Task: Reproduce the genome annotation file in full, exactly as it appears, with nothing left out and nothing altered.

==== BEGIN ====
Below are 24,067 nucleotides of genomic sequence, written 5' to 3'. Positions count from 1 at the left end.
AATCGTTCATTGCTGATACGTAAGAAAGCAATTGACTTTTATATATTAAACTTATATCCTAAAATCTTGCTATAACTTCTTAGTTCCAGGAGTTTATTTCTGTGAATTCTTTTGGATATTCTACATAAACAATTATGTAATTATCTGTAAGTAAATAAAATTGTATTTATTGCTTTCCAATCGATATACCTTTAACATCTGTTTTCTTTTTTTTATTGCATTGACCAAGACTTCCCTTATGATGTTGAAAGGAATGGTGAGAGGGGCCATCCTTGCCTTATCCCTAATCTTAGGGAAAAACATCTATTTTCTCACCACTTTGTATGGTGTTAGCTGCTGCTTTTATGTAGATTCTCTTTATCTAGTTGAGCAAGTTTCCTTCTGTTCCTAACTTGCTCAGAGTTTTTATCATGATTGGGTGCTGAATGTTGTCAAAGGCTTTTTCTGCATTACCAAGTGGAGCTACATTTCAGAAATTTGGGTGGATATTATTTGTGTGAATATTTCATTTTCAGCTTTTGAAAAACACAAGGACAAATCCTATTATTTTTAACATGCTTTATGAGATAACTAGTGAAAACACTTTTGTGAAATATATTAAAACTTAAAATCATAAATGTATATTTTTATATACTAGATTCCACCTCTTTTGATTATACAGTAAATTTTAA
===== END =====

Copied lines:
Below are 24,067 nucleotides of genomic sequence, written 5' to 3'. Positions count from 1 at the left end.
AATCGTTCATTGCTGATACGTAAGAAAGCAATTGACTTTTATATATTAAACTTATATCCTAAAATCTTGCTATAACTTCTTAGTTCCAGGAGTTTATTTCTGTGAATTCTTTTGGATATTCTACATAAACAATTATGTAATTATCTGTAAGTAAATAAAATTGTATTTATTGCTTTCCAATCGATATACCTTTAACATCTGTTTTCTTTTTTTTATTGCATTGACCAAGACTTCCCTTATGATGTTGAAAGGAATGGTGAGAGGGGCCATCCTTGCCTTATCCCTAATCTTAGGGAAAAACATCTATTTTCTCACCACTTTGTATGGTGTTAGCTGCTGCTTTTATGTAGATTCTCTTTATCTAGTTGAGCAAGTTTCCTTCTGTTCCTAACTTGCTCAGAGTTTTTATCATGATTGGGTGCTGAATGTTGTCAAAGGCTTTTTCTGCATTACCAAGTGGAGCTACATTTCAGAAATTTGGGTGGATATTATTTGTGTGAATATTTCATTTTCAGCTTTTGAAAAACACAAGGACAAATCCTATTATTTTTAACATGCTTTATGAGATAACTAGTGAAAACACTTTTGTGAAATATATTAAAACTTAAAATCATAAATGTATATTTTTATATACTAGATTCCACCTCTTTTGATTATACAGTAAATTTTAA